Provost Arden pointed out that the University Budget Advisory Committee has a very important role.  The committee is not so much charged with making specific budget recommendations in a given year.  This committee is charged with making sure that we have overarching priorities that we try to follow when we are vetting our budget from year to year. 

Because we did a 10% reduction going back 18 months and we had to give up one half of that permanently, but we still had some to carry forward and because of the enrollment increase funds we had a pool of money that was available to us on an ongoing basis and we didn’t want to allocate most of that out on a recurring basis knowing that we had a bad budget coming u.  We were going to have to use some of those funds to offset budget reductions in the coming budget, so we did want to reinvest into the university as much as we could and our priorities for reinvesting into the university were to increase seats and sections in high demand areas; rebuilding capacity and hiring faculty; protecting library access and resources, student advising, counseling, career planning; and providing infrastructure to enable the above.

Provost Arden emphasized that disproportionately we invested into the academic side of the house, it was really important to start to rebuild capacity especially lost capacity in the academic side of the house and secondly, that the majority of these investments were done one time and not on a continuing basis. 

The other adjustments that were made in the current budget year by the Office of State Budget Management and UNC /GA was at the beginning of the year there were:

•1% required reversion at beginning of year ($4.9 Million)

•Additional 2.5% reversion ($12.2 Million)

•Limit hiring to critical vacant positions

•Develop strategies for recurring 15% reduction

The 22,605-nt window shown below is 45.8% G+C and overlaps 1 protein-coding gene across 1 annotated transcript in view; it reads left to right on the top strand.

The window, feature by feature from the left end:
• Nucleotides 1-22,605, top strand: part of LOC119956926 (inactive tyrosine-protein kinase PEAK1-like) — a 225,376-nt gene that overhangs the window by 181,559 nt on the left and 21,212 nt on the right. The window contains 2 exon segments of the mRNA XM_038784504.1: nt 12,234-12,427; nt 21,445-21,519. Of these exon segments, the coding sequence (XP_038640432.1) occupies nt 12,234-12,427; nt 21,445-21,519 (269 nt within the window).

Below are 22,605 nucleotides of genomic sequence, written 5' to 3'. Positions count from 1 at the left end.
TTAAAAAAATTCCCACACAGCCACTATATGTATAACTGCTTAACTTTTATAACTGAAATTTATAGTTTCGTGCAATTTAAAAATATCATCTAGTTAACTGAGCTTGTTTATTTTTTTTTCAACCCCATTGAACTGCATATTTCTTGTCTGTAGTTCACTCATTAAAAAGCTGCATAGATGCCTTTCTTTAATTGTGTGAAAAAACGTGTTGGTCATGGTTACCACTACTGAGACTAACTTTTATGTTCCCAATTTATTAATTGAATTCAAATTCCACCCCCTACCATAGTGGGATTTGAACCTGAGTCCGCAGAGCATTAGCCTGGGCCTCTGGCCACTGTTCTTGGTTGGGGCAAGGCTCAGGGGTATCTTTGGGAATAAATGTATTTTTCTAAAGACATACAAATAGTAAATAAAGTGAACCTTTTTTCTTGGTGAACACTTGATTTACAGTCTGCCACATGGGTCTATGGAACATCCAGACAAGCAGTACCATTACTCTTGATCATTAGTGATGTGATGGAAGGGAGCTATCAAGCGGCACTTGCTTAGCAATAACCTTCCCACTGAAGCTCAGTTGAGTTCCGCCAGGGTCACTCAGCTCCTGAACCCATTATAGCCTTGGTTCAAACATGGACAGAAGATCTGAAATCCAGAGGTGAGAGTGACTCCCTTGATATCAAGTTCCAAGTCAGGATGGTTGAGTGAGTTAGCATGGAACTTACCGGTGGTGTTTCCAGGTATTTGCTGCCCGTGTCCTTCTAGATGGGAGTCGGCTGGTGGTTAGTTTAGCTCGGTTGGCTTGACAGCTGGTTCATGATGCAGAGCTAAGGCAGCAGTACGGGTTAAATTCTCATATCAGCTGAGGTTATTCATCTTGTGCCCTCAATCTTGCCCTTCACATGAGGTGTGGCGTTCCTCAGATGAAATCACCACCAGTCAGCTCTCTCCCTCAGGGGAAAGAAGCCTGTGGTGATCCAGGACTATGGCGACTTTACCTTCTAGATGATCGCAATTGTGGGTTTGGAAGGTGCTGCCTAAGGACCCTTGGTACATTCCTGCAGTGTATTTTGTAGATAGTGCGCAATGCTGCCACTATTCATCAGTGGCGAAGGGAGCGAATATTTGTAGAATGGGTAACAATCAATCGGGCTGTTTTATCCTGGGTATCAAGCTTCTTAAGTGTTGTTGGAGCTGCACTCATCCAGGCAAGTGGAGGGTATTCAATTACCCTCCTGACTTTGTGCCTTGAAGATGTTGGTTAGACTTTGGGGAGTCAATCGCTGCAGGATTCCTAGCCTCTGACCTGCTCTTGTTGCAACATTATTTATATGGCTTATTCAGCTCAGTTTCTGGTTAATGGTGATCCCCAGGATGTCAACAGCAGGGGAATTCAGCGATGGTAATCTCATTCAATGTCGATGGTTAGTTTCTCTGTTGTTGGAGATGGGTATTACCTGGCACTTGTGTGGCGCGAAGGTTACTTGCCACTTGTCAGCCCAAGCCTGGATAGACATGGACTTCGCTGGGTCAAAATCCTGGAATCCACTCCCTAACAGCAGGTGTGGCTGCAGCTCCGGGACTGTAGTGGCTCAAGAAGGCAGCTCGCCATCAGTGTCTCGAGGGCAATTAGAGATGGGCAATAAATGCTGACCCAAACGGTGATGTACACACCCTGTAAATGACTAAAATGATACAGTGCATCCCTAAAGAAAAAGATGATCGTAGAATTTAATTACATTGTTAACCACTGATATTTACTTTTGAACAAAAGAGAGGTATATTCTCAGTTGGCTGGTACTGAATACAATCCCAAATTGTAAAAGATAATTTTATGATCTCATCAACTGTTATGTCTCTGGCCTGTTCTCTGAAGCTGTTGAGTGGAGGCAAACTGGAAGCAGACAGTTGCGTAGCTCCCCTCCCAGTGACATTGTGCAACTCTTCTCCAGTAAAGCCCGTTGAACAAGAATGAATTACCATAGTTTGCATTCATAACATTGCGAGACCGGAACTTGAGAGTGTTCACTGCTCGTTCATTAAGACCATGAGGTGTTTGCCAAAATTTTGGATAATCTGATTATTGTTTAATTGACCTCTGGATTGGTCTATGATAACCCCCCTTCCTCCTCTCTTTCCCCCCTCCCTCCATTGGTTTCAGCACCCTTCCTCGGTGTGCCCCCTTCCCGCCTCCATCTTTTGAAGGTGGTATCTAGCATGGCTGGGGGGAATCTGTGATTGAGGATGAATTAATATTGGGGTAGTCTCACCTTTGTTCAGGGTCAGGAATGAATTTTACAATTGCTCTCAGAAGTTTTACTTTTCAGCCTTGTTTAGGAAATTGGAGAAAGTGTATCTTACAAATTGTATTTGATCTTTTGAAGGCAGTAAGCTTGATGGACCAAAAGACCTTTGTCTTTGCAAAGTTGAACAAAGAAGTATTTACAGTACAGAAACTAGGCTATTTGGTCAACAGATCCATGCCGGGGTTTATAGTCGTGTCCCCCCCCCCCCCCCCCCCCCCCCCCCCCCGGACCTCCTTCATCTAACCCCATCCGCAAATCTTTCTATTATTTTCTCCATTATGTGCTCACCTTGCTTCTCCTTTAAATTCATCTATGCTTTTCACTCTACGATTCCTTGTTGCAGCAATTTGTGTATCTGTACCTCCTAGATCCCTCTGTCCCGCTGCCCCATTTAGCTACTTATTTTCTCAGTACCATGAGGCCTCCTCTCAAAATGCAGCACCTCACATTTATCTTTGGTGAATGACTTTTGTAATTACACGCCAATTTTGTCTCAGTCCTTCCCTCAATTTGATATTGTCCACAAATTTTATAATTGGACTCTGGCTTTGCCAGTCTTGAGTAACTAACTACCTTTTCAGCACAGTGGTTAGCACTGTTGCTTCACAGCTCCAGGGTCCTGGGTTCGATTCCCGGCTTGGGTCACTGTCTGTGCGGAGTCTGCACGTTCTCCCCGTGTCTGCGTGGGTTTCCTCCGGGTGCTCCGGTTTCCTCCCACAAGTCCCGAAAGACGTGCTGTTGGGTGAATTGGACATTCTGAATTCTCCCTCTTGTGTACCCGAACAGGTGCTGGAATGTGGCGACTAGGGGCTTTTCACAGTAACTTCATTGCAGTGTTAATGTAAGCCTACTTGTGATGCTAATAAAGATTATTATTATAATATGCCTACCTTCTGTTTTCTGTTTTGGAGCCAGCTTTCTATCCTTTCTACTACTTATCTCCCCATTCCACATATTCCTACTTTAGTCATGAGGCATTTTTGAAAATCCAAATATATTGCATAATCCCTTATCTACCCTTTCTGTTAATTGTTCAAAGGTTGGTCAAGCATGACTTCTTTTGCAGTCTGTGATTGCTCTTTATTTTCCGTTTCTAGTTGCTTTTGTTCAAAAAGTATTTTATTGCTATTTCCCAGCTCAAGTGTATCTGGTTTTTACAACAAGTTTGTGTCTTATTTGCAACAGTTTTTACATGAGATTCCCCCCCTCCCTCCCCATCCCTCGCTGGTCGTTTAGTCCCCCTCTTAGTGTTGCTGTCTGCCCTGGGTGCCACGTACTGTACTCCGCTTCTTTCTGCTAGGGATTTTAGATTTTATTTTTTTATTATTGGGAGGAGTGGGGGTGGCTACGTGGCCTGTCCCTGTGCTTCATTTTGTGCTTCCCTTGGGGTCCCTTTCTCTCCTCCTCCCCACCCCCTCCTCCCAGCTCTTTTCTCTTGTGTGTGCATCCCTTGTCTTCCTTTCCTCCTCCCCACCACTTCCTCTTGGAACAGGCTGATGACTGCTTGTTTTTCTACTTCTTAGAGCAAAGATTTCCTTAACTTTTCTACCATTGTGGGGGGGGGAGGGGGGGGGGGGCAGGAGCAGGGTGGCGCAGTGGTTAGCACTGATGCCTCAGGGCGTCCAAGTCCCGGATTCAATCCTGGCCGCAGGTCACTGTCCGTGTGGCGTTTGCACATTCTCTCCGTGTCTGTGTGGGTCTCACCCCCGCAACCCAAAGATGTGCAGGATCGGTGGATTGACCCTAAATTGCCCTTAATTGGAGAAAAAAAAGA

Provost Arden stated that we have been asked by GA to prepare 5, 10, and 15% budget reduction scenarios.  He explained if you are breaking out –Academic Affairs/Agricultural Research/Cooperative Extension you have about $422M in the academic affairs budget codes, $59M in the Agricultural and $44M in Cooperative Extension.

Provost Arden pointed out that as you go into sequential years of reduction the impact of the core activities of the university is felt disproportionately more, so the way we are planning on handling the budget reduction is we are going to have to do a fifteen percent reduction in the current year and we will hope that it’s not a fifteen percent reduction.  We have the ability because of potential funds that we have been able to carry forward over the last couple of years to offset our reduction to the tune of somewhere around 27 or 28 million dollars that we would take off the top before we would have to pass it on to the units, so the balance to be allocated would be not $78M, but $51M across the three budget codes, so $38.6M for academic affairs, $7.6M for Ag Research, and about $5.5M to cooperative extension.  

Provost Arden stated that they wanted to protect Library, Utilities, and Advancement so they were asked to plan on 6%, the academic units have been asked to plan on 9% and all other units 11.25%.

Provost Arden explained that when you do a 15% reduction it is 15% of the appropriation, it is not 15% of the total requirement, so when that reduction hits the academic affairs budget at the college or departmental level it is somewhat less because tuition funds a part of that budget.  So a15% reduction to the appropriation would amount to somewhere around 12 or 13% reduction to the academic affairs budget.  When we take into account the additional 26 or 27M that we have been able to take off of the top this brings it down into the 9% range. 

Provost Arden briefly discussed the different types of budget requests—continuation budget; expansion budget; capital improvement budget; tuition.

Provost Arden stated that the continuation budget request basically goes from one year to another, i.e., benefits increases, maintenance and operation of new facilities general inflationary increases and enrollment growth request.

Provost Arden stated that there is a proposal under review to introduce a new model on enrollment growth funding which is a performance based model.  This essentially says we are no longer going to fund based on the number of headcounts that we enroll, but we are going to hold you accountable to levels of performance as judged by retention graduation rates, degrees award and efficiency.   This could play out in two ways 1) whether or not we give you permission to grow your enrollment in any given category undergraduate, graduate, and otherwise and 2) if you do particularly well in meeting your target, we may give you what they call cost factors or those enhancements to your funding formulas to reward you for meeting your target.   This has not yet been passed by the BOG, it is under review.